The collapse of speculative investment funds will affect many Caribbean offshore havens and tourist resorts. Unemployment is soaring in the US.7 Above all, it affects the most vulnerable in society, mainly immigrants, of which the largest section comes from the Caribbean.8 The latter sometimes return to where they came from, but more often they stop sending the precious remittances (‘remesas') which provide the mainstay of so many Caribbean families.9 At the same time, the US like the EU is in the process of toughening up legislation relating to illegal immigrants (more than 12 million are in the US). Tourism is fundamental to the economies of most of the West Indies, particularly the smallest states. Of course, the Caribbean Basin remains a nearby and relatively cheap destination, which some North American holidaymakers may prefer to more expensive choices further afield (Europe, Asia). By the same taken, for a European clientele staying nearer to home could be to the detriment of the West Indies, and to the benefit of less expensive places (Mediterranean coasts). The fall in living standards of middle-class Americans would normally impact on their holiday budgets. For now, the Caribbean still remains the premier destination for this client base, both for staying on holiday and cruises.

The economic crises also runs the risk of increasing poverty in the Caribbean Basin and of setting back the social progress achieved to date of societies where inequality remains strongly entrenched. It also risks exacerbating a general sense of insecurity nourished by such socio-economic inequalities and the hydra of drug trafficking.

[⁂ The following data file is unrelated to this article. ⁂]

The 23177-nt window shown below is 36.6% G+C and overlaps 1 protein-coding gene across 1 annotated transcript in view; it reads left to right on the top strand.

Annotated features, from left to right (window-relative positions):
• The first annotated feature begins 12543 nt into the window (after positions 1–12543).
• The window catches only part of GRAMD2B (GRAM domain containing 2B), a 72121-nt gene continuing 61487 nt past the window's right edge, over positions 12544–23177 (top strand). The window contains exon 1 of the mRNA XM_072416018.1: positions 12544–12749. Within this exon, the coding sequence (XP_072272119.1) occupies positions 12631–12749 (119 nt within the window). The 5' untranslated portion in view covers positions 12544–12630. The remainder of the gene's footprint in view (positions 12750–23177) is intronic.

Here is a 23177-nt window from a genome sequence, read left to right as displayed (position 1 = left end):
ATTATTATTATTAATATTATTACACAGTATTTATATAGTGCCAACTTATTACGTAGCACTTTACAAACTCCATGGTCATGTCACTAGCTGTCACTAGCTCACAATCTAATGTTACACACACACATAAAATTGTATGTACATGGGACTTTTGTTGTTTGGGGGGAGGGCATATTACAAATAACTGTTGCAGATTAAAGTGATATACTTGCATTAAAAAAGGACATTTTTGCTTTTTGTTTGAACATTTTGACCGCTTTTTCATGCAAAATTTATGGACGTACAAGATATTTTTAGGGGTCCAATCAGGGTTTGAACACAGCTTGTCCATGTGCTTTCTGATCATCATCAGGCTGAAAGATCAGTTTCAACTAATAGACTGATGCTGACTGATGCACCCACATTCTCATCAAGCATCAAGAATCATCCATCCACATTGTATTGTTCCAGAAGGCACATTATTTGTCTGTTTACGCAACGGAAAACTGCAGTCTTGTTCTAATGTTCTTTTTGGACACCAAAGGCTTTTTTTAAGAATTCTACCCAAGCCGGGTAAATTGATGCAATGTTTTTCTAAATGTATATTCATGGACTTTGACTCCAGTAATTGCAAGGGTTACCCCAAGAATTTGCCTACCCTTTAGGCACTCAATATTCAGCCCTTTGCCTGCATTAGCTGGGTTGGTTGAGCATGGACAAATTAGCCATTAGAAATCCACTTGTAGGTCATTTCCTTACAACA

2.1. Paying a heavy price across the Antilles

The awesome hurricanes of 2008 scarred the northern half of the Antilles from the Cayman to the Virgin Islands. The local infrastructural damage worsened the impact of restrictions on North American outlets for their produce (Jamaica, Dominican Republic). Cuba, totally battered by the bad storms, was the least affected by the economic conjuncture, as the state the least integrated into the globalised economic and financial system. Haiti appears the most vulnerable, the most disorganised, and the poorest. She emerges from 2008 drained of her very lifeblood, without hope of any solution in the short-term to counter its institutional weakness.

Because of their status, Puerto Rico and the Virgin Islands would logically follow a trajectory similar to that of Washington but with a social complexion inevitably worsened by comparison with the continental mainland. The three French metropolitan overseas departments (‘Overseas Regions') should also stand out, their status implying an economic conjuncture traced from that of France. The high proportion of public sector employment (departments of State, hospitals, local authorities) should in part dampen the impact of the recession. But the cost of travel across the Atlantic may well restrict tourism and visitor numbers in the French Antilles.

Trinidad appears as a place apart in the West Indies. Regional producer of hydrocarbons, the country has amassed petrodollars, but the recent and brutal drop in oil prices could threaten its investment projects.10 Wisely, the island has oriented itself towards the export of liquefied natural gas, a more stable market than oil. If the projected gas pipeline supplying the Antillan arc as far as Puerto Rico is realised, the island will reinforce its pre-eminence in energy production across the Lesser Antilles, including many of CARICOM's member states.